Skillet-Cooked Kasha

In Québec, locally grown and organic buckwheat is plentiful.  When the groats are toasted, you get kasha: a robust and earthy grain that also has a really impressive amino acid profile making it a good plant-based source of protein.  While some object to that earthiness and the bitter undertones it has, others (like me) find it warming and fortifying, particularly in cold weather.  To bring out its best, cooking it stove-top with robust spices and hearty winter crops is ideal.  If you have the time and inclination, it’s also worth roasting your own rather than buying it at the store – the taste will reward you many times over and perhaps even make you a kasha-convert as I’ve become.

Yield: 4 servings

What you need:

  • 1 tablespoon olive oil
  • 1 small or medium onion, sliced into really thing slivers along the length
  • 1 cup shimeji mushrooms, cut off the stalk (quartered cremini or button mushrooms also work, but the presentation isn’t quite so dainty)
  • 1 cup shredded cabbage
  • 1/8 teaspoon celery seed
  • 3/4 teaspoon caraway
  • 1 cup kasha
  • 2 cups water mixed with 1/2 teaspoon herb salt or 2 cups salted mushroom or vegetable broth
  • salt

What you do:

  1. Heat a large skillet or cast-iron pan over medium heat.  When hot, add the oil, onions and mushrooms and a pinch of salt.  Stir and fry until the onions are soft and translucent and the mushrooms have released their moisture, 5-7 minutes.  If you like crispy bits and some browning, feel free to go longer – it’s good that way too!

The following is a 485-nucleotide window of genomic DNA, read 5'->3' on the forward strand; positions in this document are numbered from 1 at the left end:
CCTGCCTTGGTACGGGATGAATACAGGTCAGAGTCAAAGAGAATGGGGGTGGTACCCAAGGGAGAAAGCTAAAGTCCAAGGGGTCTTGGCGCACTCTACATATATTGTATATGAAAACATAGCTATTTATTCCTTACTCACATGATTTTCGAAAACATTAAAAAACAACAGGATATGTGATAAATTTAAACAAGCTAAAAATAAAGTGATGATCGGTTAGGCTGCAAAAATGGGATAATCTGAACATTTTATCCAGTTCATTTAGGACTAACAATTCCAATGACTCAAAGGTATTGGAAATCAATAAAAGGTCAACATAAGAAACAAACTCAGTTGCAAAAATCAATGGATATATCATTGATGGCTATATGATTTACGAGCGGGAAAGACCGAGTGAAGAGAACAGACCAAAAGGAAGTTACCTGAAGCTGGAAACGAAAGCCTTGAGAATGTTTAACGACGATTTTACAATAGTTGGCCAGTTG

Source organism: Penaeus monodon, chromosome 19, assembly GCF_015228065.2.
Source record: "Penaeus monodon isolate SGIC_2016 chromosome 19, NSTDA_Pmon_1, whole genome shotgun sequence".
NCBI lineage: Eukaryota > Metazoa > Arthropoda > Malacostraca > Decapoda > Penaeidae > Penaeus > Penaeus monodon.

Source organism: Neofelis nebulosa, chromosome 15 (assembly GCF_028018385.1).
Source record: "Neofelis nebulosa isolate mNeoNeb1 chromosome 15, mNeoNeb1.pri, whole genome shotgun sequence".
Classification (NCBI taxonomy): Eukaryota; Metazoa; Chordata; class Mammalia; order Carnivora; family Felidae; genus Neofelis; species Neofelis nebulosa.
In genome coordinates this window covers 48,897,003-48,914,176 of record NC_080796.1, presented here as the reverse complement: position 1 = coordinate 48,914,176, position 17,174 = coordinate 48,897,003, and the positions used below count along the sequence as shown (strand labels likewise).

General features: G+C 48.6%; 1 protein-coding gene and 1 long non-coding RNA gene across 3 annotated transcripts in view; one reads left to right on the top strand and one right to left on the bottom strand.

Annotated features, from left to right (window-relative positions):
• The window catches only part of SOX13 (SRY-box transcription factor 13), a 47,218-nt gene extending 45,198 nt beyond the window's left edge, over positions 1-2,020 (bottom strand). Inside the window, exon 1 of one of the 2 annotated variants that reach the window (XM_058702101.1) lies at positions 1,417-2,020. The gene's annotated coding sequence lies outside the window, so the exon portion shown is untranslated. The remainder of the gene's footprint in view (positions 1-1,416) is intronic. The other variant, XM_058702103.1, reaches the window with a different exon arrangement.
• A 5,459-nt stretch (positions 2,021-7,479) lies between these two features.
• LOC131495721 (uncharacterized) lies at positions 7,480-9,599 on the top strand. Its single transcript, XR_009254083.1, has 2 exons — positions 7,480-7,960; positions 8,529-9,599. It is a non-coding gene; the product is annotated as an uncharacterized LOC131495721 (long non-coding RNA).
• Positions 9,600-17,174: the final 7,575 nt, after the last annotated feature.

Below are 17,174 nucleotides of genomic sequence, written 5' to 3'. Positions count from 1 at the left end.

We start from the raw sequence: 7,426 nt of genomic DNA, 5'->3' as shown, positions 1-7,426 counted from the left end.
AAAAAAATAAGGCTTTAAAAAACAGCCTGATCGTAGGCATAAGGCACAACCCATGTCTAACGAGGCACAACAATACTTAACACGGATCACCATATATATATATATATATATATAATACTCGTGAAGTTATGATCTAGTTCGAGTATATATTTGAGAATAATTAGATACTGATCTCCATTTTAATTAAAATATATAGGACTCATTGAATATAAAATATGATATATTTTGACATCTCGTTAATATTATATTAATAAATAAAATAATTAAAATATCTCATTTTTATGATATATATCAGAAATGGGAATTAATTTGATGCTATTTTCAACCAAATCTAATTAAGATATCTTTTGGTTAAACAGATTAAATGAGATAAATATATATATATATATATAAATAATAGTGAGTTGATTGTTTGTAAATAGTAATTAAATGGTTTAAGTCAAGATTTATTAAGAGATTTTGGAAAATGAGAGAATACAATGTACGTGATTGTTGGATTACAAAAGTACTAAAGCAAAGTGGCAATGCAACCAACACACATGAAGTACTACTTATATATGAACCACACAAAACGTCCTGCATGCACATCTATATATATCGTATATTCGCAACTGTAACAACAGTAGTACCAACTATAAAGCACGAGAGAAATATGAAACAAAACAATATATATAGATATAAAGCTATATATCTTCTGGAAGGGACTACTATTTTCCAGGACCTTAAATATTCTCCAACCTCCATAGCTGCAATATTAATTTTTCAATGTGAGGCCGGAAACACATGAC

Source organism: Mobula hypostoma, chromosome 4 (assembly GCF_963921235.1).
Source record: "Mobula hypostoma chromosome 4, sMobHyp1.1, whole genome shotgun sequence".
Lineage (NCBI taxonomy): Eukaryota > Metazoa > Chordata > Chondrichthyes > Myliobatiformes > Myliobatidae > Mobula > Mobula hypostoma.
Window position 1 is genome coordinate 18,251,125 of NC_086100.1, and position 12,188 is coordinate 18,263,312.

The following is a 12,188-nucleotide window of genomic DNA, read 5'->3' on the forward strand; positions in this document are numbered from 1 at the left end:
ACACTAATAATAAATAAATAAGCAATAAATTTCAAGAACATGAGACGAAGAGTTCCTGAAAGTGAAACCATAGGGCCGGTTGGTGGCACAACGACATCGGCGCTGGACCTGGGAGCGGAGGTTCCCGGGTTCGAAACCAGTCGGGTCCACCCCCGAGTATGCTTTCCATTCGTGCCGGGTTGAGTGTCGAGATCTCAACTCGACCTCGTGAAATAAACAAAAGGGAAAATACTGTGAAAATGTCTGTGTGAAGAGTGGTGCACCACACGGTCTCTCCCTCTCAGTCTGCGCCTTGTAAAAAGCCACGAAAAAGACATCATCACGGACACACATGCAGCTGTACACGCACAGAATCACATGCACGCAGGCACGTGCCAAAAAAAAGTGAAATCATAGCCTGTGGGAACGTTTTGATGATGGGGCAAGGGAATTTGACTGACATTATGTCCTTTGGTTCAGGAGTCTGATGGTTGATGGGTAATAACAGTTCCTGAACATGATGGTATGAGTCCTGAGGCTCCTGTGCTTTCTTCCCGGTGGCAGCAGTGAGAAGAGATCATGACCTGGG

2. Add the cabbage, celery seed, caraway seed and another pinch of salt.  Mix the cabbage into the onions and mushrooms and cook until the cabbage is wilted, 4-5 minutes – it won’t be cooked through yet – that’s fine.
  3. Add the kasha and stir to distribute it throughout the vegetables.
  4. Add the salted water or broth and bring to a boil (it will happen pretty much immediately).  Tightly cover the skillet or pan, using foil to seal the edges and keep the moisture in if necessary, turn the heat to low and let cook until all the liquid is absorbed, usually 15-20 minutes.
  5. Remove from heat, let sit 10 minutes and then check for seasoning and serve.

Variation when it’s damn cold and windy out:

  • Add a hefty dose of black pepper to the salted water or broth and serve the kasha with a generous ladle full of creamy nut sauce (walnut-based works really well here).

 

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